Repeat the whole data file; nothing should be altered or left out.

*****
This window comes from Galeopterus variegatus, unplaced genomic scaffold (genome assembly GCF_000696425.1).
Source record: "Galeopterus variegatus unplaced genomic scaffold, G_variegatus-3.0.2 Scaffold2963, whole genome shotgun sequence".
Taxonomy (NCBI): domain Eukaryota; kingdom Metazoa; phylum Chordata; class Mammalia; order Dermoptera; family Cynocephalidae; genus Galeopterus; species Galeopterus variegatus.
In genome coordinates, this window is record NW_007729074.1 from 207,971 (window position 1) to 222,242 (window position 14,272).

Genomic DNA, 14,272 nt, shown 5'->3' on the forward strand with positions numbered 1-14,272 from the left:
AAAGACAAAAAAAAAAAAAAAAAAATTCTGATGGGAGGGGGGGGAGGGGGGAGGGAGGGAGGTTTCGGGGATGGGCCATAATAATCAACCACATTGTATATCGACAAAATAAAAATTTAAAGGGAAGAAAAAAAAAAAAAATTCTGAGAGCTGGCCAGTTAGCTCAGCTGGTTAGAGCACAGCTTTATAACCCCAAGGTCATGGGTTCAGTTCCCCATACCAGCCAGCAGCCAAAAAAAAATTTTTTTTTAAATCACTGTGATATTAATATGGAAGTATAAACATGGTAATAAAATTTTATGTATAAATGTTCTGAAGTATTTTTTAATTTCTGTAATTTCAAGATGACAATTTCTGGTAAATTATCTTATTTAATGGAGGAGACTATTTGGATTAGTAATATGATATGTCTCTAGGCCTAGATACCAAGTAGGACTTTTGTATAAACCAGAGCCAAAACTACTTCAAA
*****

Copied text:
This window comes from Galeopterus variegatus, unplaced genomic scaffold (genome assembly GCF_000696425.1).
Source record: "Galeopterus variegatus unplaced genomic scaffold, G_variegatus-3.0.2 Scaffold2963, whole genome shotgun sequence".
Taxonomy (NCBI): domain Eukaryota; kingdom Metazoa; phylum Chordata; class Mammalia; order Dermoptera; family Cynocephalidae; genus Galeopterus; species Galeopterus variegatus.
In genome coordinates, this window is record NW_007729074.1 from 207,971 (window position 1) to 222,242 (window position 14,272).

Genomic DNA, 14,272 nt, shown 5'->3' on the forward strand with positions numbered 1-14,272 from the left:
AAAGACAAAAAAAAAAAAAAAAAAATTCTGATGGGAGGGGGGGGAGGGGGGAGGGAGGGAGGTTTCGGGGATGGGCCATAATAATCAACCACATTGTATATCGACAAAATAAAAATTTAAAGGGAAGAAAAAAAAAAAAAATTCTGAGAGCTGGCCAGTTAGCTCAGCTGGTTAGAGCACAGCTTTATAACCCCAAGGTCATGGGTTCAGTTCCCCATACCAGCCAGCAGCCAAAAAAAAATTTTTTTTTAAATCACTGTGATATTAATATGGAAGTATAAACATGGTAATAAAATTTTATGTATAAATGTTCTGAAGTATTTTTTAATTTCTGTAATTTCAAGATGACAATTTCTGGTAAATTATCTTATTTAATGGAGGAGACTATTTGGATTAGTAATATGATATGTCTCTAGGCCTAGATACCAAGTAGGACTTTTGTATAAACCAGAGCCAAAACTACTTCAAA